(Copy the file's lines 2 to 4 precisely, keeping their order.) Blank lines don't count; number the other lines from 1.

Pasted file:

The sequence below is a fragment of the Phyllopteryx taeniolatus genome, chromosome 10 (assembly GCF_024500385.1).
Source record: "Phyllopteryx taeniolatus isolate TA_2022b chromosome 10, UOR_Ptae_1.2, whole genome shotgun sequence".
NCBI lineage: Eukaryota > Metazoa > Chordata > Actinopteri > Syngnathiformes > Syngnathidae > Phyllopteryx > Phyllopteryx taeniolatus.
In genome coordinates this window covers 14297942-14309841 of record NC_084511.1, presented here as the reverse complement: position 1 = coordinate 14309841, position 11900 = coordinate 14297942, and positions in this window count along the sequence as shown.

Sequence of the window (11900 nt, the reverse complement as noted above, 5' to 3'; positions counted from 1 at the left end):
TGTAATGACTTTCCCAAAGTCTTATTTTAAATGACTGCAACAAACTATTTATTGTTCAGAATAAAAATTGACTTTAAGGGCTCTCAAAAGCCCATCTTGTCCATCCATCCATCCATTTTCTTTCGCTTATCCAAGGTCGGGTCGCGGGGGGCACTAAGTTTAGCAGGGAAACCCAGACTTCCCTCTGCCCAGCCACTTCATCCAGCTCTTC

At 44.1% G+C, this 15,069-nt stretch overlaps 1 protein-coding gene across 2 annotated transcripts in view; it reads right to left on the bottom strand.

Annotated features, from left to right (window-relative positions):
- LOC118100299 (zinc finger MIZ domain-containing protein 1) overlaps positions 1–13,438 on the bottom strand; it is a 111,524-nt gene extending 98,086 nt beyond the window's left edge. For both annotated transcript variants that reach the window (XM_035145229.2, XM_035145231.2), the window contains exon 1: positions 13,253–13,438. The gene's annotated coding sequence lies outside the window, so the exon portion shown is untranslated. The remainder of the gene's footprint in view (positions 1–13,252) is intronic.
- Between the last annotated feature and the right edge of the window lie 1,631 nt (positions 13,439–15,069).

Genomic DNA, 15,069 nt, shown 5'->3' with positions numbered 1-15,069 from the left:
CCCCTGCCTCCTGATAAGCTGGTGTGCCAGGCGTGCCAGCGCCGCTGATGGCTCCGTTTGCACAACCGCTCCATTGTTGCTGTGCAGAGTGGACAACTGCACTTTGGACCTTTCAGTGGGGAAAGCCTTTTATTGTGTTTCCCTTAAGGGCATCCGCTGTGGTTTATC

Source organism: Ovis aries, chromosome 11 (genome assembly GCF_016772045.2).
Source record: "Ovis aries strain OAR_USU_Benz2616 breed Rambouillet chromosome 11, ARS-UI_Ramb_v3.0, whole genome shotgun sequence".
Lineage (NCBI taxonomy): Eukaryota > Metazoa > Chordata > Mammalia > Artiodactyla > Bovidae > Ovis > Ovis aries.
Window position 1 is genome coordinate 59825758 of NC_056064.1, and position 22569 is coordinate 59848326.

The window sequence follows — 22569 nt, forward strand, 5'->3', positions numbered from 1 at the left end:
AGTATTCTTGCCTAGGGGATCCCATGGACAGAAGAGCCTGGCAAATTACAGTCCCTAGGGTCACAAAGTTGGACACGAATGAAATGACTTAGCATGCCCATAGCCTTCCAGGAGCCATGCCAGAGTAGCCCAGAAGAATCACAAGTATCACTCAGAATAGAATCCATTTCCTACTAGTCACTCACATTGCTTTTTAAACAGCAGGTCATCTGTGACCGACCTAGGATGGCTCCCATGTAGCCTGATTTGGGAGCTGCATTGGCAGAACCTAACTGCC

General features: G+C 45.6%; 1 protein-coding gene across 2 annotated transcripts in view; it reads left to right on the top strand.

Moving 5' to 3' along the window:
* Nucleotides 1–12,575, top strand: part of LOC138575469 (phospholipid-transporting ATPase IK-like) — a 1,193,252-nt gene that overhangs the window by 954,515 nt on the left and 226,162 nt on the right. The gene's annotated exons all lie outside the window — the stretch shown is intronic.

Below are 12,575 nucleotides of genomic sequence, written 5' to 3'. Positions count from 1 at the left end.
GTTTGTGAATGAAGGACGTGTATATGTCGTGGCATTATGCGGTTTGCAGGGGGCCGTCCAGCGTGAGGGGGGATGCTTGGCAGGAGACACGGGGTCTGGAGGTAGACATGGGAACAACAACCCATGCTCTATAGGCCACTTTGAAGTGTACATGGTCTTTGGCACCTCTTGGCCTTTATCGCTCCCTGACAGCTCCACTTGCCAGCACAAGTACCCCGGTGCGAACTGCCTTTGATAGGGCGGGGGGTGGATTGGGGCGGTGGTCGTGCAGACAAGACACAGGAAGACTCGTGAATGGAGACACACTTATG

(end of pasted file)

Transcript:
Source record: "Phyllopteryx taeniolatus isolate TA_2022b chromosome 10, UOR_Ptae_1.2, whole genome shotgun sequence".
NCBI lineage: Eukaryota > Metazoa > Chordata > Actinopteri > Syngnathiformes > Syngnathidae > Phyllopteryx > Phyllopteryx taeniolatus.
In genome coordinates this window covers 14297942-14309841 of record NC_084511.1, presented here as the reverse complement: position 1 = coordinate 14309841, position 11900 = coordinate 14297942, and positions in this window count along the sequence as shown.